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Some artists, such as Aaron Douglas, captured the feeling of Africa in their work because they wanted to show their ancestry through art. Others, like Archibald J. Motley Jr., obtained their inspiration from the surroundings in which they lived in; where jazz was at the forefront and African-Americans were just trying to get by day-to-day like any other Anglo-American. Additionally, some Black American artists felt more comfortable in Europe than they did in America. These artists tended to paint landscapes of different European countries. Most of the latter, however, were ostracized for this because many black politicians felt they should represent more of their African culture in their work (Campbell 1994, Powell and Bailey).
Whatever the case, most African-American artists during this period of time had a similarity that tied them together. Black art was often very colorful and vivacious; having an almost rhythmic feel to it. This was appropriate because African-American culture was filled with a tremendous zeal for life and an excitement. Alongside paintings of black culture, the movement also focused on a freedom from captivity, and the passion for life so apparent in black culture (Ibid).
It is difficult, at times, to make a strong gender separation regarding contributions of artists during the Harlem Renaissance. A poem might be written by a man, interpreted as a song by a woman, or visa-versa. A novel might be written by a woman, but brought to the stage or oration by a woman. The importance of gender is circumspect -- Black Women were allowed a semblance of artistic expression that might have been new to the community, but was occurring in other areas at the same time; women were extolling their independence in politics, art, science, and even in the workforce. In fact, one of the most famous women writers of the Harlem Renaissance, Zora Neale Hurston, formulated much of her personal philosophy and characterizations not just from the individual people of the era, but from her skirmishes and aesthetic debates between herself, Langston Hughes, and Richard Wright (Story 1985, 25-31).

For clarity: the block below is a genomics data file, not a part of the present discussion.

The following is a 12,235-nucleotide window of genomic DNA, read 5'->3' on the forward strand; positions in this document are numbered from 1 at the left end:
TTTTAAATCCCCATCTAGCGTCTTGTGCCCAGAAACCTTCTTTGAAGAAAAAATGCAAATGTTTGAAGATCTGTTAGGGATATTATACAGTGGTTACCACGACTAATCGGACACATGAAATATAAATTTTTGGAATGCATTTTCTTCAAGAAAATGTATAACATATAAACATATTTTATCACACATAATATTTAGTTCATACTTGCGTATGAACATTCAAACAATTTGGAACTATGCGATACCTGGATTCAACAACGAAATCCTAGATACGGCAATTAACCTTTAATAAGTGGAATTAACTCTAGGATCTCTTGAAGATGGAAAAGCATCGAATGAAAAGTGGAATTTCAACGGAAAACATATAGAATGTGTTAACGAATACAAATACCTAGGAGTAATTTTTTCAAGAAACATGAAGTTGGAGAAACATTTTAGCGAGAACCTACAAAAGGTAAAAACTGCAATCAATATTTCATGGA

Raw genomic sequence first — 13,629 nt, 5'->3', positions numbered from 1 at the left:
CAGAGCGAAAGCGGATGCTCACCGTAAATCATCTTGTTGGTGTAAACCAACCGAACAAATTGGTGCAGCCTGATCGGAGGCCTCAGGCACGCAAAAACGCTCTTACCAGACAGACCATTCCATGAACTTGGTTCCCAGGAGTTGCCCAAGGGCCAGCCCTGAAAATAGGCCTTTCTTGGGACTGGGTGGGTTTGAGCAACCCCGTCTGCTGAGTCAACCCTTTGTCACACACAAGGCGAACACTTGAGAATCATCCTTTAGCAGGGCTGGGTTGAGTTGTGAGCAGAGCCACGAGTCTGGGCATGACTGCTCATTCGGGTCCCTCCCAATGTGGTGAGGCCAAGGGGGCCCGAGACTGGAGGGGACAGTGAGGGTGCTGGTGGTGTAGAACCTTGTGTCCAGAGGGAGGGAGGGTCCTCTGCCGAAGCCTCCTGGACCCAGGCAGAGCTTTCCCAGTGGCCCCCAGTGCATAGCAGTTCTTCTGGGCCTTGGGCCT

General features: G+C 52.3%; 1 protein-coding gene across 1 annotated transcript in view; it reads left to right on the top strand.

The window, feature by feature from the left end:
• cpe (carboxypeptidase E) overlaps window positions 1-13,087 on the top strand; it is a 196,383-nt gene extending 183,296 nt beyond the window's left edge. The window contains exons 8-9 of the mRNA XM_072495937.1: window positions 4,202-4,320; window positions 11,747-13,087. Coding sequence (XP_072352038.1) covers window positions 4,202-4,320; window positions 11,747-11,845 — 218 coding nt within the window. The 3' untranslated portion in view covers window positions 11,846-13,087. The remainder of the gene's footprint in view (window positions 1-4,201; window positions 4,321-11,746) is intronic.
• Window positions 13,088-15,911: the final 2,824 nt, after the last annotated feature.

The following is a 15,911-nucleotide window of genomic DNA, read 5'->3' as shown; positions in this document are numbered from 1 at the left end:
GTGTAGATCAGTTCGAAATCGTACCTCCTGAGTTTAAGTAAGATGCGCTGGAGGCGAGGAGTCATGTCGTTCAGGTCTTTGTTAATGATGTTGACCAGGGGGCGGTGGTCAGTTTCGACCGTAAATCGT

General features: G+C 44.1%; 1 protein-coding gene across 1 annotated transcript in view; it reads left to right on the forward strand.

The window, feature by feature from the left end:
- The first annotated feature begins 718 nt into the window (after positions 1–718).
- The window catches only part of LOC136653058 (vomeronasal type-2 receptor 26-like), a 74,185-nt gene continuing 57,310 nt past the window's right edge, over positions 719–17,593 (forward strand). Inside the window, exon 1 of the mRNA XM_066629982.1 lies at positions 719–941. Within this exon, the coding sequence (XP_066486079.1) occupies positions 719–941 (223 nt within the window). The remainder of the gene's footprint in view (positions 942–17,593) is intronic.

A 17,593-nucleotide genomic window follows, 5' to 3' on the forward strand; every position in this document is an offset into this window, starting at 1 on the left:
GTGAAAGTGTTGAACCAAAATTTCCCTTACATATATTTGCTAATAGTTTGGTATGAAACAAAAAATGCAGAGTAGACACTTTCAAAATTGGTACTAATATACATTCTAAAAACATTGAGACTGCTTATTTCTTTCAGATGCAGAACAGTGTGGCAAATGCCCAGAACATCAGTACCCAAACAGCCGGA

Writers present the perspective of their particular community and social order. Readers of literature are enabled to see into different lives, different communities, and different worlds. Black women writers take the reader into the world of women and the world of the African-American alike, especially important in a world where black women suffer dual discrimination and numerous indignities because of their status, while these writers show that these women have personalities and thoughts and lives that link them to all of humanity even as they also exhibit certain cultural differences that make them unique. Along with the other artists presented in this essay, three African-American women stand out as seminal examples of dynamic fiction during the Harlem Renaissance: Zora Neal Hurston, Jessie Fauset, and Dorothy West (Jones 2002).